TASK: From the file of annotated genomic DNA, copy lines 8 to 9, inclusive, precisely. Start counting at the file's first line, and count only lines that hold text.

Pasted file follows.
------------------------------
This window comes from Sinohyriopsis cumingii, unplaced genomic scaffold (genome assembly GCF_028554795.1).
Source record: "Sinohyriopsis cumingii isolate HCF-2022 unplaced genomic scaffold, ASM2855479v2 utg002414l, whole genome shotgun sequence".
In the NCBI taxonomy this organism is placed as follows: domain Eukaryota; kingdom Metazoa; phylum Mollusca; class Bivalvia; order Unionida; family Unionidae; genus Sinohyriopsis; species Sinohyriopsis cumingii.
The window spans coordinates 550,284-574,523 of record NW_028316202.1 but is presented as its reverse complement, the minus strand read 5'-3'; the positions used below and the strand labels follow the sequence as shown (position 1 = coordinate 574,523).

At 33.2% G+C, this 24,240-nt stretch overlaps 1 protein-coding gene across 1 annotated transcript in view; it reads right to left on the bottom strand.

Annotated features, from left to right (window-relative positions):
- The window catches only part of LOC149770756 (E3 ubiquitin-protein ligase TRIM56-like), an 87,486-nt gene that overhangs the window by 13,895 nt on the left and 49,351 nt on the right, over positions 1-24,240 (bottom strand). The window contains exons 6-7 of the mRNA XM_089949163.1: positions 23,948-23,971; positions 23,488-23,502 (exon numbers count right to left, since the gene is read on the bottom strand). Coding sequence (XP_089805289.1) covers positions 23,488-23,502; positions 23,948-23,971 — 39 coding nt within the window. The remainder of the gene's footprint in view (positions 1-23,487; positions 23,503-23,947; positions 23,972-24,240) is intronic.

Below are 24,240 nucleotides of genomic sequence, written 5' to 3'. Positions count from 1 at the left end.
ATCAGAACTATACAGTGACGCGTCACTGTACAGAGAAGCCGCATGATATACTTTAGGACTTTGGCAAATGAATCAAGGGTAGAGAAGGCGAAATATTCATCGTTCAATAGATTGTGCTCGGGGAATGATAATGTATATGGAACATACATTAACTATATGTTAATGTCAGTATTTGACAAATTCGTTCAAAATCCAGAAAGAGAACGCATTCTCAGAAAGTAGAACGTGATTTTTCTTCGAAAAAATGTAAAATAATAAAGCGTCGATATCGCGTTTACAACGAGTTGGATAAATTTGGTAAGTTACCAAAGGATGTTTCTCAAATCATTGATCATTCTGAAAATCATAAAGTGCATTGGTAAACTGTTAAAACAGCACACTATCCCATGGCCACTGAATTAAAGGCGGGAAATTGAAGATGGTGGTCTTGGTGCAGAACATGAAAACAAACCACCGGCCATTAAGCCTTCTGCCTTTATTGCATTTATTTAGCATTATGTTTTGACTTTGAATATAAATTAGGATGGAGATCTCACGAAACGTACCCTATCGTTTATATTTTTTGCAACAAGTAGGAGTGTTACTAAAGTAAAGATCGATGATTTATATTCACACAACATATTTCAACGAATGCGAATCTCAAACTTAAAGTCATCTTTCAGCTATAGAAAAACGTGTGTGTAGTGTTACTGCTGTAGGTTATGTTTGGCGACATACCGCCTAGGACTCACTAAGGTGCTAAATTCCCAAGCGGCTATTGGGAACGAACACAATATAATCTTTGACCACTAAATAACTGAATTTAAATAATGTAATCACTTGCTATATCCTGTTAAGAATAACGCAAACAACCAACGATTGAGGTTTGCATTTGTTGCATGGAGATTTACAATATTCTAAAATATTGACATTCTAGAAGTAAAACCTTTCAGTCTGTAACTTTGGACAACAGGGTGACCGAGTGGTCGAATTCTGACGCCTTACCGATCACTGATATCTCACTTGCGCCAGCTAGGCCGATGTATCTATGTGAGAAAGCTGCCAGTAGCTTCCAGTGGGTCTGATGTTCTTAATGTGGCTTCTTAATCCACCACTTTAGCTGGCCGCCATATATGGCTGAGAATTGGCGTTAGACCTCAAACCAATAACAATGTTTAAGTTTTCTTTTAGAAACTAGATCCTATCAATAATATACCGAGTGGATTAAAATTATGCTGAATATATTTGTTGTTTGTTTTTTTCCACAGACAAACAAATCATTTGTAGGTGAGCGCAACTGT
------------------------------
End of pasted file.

Below are 24,240 nucleotides of genomic sequence, written 5' to 3'. Positions count from 1 at the left end.
ATCAGAACTATACAGTGACGCGTCACTGTACAGAGAAGCCGCATGATATACTTTAGGACTTTGGCAAATGAATCAAGGGTAGAGAAGGCGAAATATTCATCGTTCAATAGATTGTGCTCGGGGAATGATAATGTATATGGAACATACATTAACTATATGTTAATGTCAGTATTTGACAAATTCGTTCAAAATCCAGAAAGAGAACGCATTCTCAGAAAGTAGAACGTGATTTTTCTTCGAAAAAATGTAAAATAATAAAGCGTCGATATCGCGTTTACAACGAGTTGGATAAATTTGGTAAGTTACCAAAGGATGTTTCTCAAATCATTGATCATTCTGAAAATCATAAAGTGCATTGGTAAACTGTTAAAACAGCACACTATCCCATGGCCACTGAATTAAAGGCGGGAAATTGAAGATGGTGGTCTTGGTGCAGAACATGAAAACAAACCACCGGCCATTAAGCCTTCTGCCTTTATTGCATTTATTTAGCATTATGTTTTGACTTTGAATATAAATTAGGATGGAGATCTCACGAAACGTACCCTATCGTTTATATTTTTTGCAACAAGTAGGAGTGTTACTAAAGTAAAGATCGATGATTTATATTCACACAACATATTTCAACGAATGCGAATCTCAAACTTAAAGTCATCTTTCAGCTATAGAAAAACGTGTGTGTAGTGTTACTGCTGTAGGTTATGTTTGGCGACATACCGCCTAGGACTCACTAAGGTGCTAAATTCCCAAGCGGCTATTGGGAACGAACACAATATAATCTTTGACCACTAAATAACTGAATTTAAATAATGTAATCACTTGCTATATCCTGTTAAGAATAACGCAAACAACCAACGATTGAGGTTTGCATTTGTTGCATGGAGATTTACAATATTCTAAAATATTGACATTCTAGAAGTAAAACCTTTCAGTCTGTAACTTTGGACAACAGGGTGACCGAGTGGTCGAATTCTGACGCCTTACCGATCACTGATATCTCACTTGCGCCAGCTAGGCCGATGTATCTATGTGAGAAAGCTGCCAGTAGCTTCCAGTGGGTCTGATGTTCTTAATGTGGCTTCTTAATCCACCACTTTAGCTGGCCGCCATATATGGCTGAGAATTGGCGTTAGACCTCAAACCAATAACAATGTTTAAGTTTTCTTTTAGAAACTAGATCCTATCAATAATATACCGAGTGGATTAAAATTATGCTGAATATATTTGTTGTTTGTTTTTTTCCACAGACAAACAAATCATTTGTAGGTGAGCGCAACTGT